Friday, July 2, 2010

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The Marketing of Saints

Proud to be LebaneseIf you happen to have a Lebanese friend, you might have spotted the enthusiasm in his or her speech when they tell you about Lebanon and its wonderful culture. They must have told you—at least once—about how smart  right and competent Lebanese people are, and about the fact that many of the successful people in the world—in different of disciplines—are of Lebanese origins. Of course, it is true that many important figures, both historical and actual, are either from Lebanon or have Lebanese roots ; to give a random example (out of many), the richest person alive today, according to Forbes’ World’s Billionaires List, as of March 10, 2010, is Carlos Slim Helua Mexican Telecom giant of Lebanese origins.

The reason we (Lebanese people) regard those facts as important is because our country is a tiny one, with a population of about 4 Million people (the same as the city of Los Angeles, California). Even more, when you consider the fact that Lebanon has been going through war and political instability for the past three decades, the pride we feel when we learn about a new successful Lebanese individual becomes justified.

As much as I love to hear about people, from my country, receiving worldwide recognition, which usually portrays success, wit, courage and hard work, there is one special category “celebrities” which I regret hearing about: it is our beloved saints. It seems Lebanon is also a great “originator” of sainthood, with 4 out of 5 appearing in the last decade.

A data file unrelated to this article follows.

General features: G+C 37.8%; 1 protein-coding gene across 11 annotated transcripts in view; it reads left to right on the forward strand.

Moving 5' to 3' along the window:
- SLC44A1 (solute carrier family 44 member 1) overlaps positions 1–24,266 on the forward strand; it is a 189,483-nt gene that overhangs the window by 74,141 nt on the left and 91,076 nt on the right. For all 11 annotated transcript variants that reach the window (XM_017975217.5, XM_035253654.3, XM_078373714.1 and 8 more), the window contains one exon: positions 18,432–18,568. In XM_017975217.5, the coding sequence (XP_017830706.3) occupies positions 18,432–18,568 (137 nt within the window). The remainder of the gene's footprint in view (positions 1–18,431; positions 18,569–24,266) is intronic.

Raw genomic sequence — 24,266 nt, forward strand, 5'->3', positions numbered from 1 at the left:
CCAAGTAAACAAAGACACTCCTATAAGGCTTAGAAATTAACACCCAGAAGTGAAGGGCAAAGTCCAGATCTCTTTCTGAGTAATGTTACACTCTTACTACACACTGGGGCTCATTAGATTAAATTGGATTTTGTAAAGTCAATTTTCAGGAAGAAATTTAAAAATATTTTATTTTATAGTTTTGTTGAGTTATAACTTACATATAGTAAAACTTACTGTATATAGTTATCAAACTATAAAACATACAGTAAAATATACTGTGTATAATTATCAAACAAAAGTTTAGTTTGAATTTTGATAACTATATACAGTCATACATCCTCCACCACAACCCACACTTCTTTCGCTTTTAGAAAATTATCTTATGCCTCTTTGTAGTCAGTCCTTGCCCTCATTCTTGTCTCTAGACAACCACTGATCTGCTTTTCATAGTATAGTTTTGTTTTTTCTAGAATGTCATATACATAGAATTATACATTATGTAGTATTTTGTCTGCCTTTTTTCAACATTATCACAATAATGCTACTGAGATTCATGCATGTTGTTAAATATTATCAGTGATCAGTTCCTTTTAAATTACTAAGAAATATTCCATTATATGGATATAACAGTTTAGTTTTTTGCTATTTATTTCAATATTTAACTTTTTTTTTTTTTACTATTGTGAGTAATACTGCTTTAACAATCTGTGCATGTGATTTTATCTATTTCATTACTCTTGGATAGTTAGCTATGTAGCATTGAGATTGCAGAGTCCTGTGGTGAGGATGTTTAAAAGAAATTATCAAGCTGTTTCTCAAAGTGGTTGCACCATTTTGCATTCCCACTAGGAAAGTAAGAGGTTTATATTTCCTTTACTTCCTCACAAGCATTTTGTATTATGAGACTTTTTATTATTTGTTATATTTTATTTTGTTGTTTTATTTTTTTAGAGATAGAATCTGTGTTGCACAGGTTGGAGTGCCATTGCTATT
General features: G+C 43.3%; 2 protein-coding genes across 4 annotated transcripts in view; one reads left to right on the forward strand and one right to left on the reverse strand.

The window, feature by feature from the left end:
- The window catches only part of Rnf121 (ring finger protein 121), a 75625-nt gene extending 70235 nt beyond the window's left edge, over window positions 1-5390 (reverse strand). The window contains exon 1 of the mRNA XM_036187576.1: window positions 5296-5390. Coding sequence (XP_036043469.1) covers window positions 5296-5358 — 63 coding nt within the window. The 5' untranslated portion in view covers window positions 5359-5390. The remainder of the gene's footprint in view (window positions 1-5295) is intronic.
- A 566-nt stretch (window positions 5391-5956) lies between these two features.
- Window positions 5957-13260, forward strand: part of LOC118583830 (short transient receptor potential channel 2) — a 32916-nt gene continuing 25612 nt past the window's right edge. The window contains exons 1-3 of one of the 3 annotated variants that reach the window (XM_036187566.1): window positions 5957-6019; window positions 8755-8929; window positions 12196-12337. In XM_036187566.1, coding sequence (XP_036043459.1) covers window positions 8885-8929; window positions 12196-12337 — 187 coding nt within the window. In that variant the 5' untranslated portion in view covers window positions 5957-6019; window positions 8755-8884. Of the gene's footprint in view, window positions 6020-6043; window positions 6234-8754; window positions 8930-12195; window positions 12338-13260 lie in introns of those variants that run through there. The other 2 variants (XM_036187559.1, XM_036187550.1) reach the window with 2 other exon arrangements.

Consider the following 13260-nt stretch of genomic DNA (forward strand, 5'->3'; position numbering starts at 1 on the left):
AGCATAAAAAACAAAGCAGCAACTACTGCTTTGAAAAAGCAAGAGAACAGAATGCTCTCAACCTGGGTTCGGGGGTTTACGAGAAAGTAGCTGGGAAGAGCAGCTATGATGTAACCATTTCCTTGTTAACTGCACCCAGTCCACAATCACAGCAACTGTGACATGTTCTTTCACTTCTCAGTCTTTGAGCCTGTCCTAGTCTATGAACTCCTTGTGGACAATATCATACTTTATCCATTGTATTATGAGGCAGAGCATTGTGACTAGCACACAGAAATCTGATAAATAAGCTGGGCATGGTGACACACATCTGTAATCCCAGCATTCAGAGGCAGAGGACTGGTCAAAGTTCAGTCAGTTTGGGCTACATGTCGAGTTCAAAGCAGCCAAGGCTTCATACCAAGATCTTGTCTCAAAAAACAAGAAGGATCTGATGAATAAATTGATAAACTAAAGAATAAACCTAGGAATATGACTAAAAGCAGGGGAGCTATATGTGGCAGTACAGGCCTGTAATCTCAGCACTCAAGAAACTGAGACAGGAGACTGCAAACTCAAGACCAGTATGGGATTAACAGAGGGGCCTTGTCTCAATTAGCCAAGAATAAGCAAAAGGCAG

Since 2001, two Lebanese saints have been canonized by the Vatican and two others beatified:

One other saint is of Lebanese origins—St. Charbel; however, this one has been recognized by the Vatican as a saint a long time ago (October 9, 1977).

Saints of Lebanon

Last week, when I first saw the billboard sign with the picture of monk Estephan Nehmeh and a message announcing his beatification on June 27, 2010, I was stunned. Brother Estephan NehmeFirst, because I had never heard about this man (neither did my friend, a dedicated Catholic, who was riding in the car with me). Second, because it’s hasn’t been long since the latest beatification of Father El Kabouchi, and honestly the Lebanese people—at least many of those whom I know—haven’t gotten used to idea yet, that we have a new saint from Lebanon, and some of them can’t even remember his name. And last but not least, it was very interesting to see this billboard sign next to another one, advertising a trance music concert (and by interesting I mean ironic). It’s funny how religion is resorting to the same marketing techniques used for commercial purposes. I wonder if one day they will even sell tickets to those who wish to attend the beatification of a new saint—which I’m certain will be in the near future?

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